Next week brings the summer solstice and for once in my life I actually somewhat look forward to the return of darkness. Crazy, right?
When we first arrived in Alaska, we arrived in early July. In July we our experiencing 19 hours of daylight and what is called ‘Civil Twilight’ at night. Meaning, full darkness doesn’t really exist. I still remember my ‘coping’ mechanism that summer. Two nights of no sleep, one night of sleep. This is how I slept (or didn’t) until darkness finally started to resume in the evening sometime in August.
Sleep masks, darkened rooms, loads of magnesium and plenty of essential oils weren’t enough. I needed to go deeper.
What happened? My circadian rhythm was completely off. And it is no wonder, our bodies are intricately linked to the rising and setting sun and without the signal of an actual setting sun, it is much more difficult to release melatonin at night.
But, we don’t have to live in a place with darn-near 24 hours of daylight to throw off our circadian rhythm. We can do that just with some increased stress in our lives. Stress can come from dysregulated blood sugar, a deadline at work, living in overwhelm, a chronic infection in the body, working swing shift, a move, etc.
To reinstate your natural circadian rhythm, you need to determine and address the cause first and foremost to have lasting results. But, while you do that, I find that supplementing with a particular nutrient very helpful at supporting and resetting the circadian rhythm.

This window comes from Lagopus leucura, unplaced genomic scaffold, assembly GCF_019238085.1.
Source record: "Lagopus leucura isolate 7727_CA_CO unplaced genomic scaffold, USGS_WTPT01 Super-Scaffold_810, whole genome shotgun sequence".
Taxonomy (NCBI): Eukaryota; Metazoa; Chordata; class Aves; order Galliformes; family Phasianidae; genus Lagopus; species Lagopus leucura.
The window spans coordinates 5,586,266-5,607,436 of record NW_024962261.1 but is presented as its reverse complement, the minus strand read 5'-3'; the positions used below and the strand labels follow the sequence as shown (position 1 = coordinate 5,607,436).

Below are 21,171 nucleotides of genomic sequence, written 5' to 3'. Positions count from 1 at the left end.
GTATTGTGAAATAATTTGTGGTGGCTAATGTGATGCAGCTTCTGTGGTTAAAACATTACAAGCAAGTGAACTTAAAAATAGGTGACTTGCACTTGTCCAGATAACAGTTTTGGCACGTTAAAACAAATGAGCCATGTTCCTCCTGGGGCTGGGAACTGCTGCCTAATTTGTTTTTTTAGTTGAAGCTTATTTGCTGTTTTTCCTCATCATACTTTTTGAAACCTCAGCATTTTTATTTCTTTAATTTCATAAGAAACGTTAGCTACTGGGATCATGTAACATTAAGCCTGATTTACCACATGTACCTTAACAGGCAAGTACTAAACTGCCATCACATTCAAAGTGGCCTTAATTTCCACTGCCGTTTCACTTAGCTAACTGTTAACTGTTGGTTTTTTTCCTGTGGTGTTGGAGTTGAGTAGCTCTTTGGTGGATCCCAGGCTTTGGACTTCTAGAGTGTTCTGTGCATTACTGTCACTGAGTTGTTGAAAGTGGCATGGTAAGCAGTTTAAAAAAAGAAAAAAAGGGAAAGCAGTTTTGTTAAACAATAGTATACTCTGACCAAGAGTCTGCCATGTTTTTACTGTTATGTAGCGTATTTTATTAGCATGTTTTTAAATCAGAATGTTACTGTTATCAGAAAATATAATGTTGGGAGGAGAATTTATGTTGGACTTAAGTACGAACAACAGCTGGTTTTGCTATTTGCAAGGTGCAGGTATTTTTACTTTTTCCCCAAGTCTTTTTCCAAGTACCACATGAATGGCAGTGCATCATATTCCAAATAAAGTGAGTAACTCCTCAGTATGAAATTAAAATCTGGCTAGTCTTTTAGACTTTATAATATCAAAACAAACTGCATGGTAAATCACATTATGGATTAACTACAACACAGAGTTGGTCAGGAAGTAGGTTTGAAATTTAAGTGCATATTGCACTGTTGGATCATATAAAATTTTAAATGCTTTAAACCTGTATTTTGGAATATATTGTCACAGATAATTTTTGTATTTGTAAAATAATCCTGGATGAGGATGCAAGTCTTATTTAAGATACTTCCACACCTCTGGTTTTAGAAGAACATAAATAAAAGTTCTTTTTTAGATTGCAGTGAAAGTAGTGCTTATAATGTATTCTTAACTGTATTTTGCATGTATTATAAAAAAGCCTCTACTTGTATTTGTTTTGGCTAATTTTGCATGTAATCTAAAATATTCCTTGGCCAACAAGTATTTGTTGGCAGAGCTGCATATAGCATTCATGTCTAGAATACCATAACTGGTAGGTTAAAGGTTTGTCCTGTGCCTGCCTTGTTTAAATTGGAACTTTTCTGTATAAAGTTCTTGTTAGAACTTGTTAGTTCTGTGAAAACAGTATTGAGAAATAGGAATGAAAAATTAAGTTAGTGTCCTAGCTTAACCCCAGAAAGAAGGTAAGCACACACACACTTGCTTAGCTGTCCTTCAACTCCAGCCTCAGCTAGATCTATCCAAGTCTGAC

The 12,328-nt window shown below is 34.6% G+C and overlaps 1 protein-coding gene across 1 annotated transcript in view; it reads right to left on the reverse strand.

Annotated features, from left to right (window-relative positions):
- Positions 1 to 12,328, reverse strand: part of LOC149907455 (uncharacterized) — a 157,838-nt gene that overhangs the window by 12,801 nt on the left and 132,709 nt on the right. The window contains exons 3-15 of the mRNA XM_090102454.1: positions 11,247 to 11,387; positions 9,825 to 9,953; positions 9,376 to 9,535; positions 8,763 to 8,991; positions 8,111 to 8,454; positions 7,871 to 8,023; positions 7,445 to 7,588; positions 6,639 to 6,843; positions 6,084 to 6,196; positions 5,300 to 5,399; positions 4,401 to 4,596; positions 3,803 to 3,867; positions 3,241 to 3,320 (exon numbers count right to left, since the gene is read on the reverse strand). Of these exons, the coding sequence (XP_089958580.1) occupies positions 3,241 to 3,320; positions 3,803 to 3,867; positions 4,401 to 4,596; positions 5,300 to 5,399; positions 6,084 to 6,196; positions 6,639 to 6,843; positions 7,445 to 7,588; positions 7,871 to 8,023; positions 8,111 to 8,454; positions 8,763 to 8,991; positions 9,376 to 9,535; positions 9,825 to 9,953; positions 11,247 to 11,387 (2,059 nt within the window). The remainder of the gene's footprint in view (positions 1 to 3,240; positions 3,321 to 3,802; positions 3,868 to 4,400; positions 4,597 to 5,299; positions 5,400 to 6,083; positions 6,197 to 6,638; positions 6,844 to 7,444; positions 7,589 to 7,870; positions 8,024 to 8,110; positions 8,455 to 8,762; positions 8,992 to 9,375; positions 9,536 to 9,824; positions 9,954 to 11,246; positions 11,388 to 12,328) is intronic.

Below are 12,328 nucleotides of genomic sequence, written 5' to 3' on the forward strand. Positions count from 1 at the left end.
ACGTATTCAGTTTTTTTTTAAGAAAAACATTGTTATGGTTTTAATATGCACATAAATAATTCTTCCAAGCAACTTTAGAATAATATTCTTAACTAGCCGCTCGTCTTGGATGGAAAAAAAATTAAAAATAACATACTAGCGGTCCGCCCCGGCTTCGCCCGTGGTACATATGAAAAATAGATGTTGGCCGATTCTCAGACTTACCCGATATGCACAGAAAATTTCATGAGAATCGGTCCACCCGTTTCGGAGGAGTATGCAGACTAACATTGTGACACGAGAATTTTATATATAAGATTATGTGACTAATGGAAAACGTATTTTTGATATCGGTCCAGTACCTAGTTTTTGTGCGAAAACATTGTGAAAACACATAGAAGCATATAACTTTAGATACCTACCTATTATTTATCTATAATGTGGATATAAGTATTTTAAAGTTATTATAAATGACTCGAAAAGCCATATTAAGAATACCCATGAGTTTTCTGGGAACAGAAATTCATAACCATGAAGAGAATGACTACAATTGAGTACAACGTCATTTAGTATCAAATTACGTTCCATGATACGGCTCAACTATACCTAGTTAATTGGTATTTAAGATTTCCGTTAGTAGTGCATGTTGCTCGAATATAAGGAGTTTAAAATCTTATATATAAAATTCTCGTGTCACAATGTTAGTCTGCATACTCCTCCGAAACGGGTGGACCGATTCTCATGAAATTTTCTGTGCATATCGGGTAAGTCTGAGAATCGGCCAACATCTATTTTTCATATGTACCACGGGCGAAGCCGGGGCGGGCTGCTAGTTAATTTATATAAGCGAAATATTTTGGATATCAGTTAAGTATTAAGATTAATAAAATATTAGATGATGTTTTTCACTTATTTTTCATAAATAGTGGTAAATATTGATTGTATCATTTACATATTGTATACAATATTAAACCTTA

Phosphatidylserine is found in every cell membrane in the body and is particularly important in brain cells. It supports signaling, memory and balancing cortisol levels, particularly when cortisol levels are high at night (which will keep you wide-awake).
Our cortisol levels should be highest in the morning and then gently drop over the course of the day to be quite low in the evening. Cortisol and Melatonin should counter-balance one another so that when cortisol is lowest, melatonin should be at its peak to help us fall asleep. When the cortisol rhythm is off, it naturally throws off our melatonin levels and therefore, our sleep.
Rather than taking some melatonin as a band-aid approach (which can continue to dis-regulate the cortisol/melatonin balance), I prefer to support an overall shift back to a more normal rhythm. By taking some phosphatidylserine in a soy-free form at 300mg per day (or 100 mg per meal) you can improve your cortisol rhythms and blessedly, return to sleep.
Our second summer in Alaska, I started using this and found that within a few weeks I was sleeping again, even before the solstice. It honestly caught me by surprise. This summer, I was prepared. As soon as I realized my sleep was leaving me, I started taking this again and was back to sleep within a couple of days.
One note: phosphatidylserine does not work in isolation, you must be addressing the root of the stressor causing your lack of sleep, but it can be a great tool to use in the process!
What are your tips for finding sleep when it escapes you? Let me know! I’d love to hear about it in the comments below. In the meantime:
Glade M.J., Smith K. Phosphatidylserine and the human brain. Nutrition. 2015 Jun; [cited Jun 2015] 31(6):781-786. doi: 10.1016/j.nut.2014.10.014. Epub 2014 Nov 4. Available from http://www.ncbi.nlm.nih.gov/pubmed/25933483
Hellhammer J1, Vogt D, Franz N, Freitas U, Rutenberg D. A soy-based phosphatidylserine/ phosphatidic acid complex (PAS) normalizes the stress reactivity of hypothalamus-pituitary-adrenal-axis in chronically stressed male subjects: a randomized, placebo-controlled study. Lipids Health Dis. 2014 Jul 31; [cited Jun 2015] 13:121. doi: 10.1186/1476-511X-13-121 Available at: http://www.ncbi.nlm.nih.gov/pubmed/25081826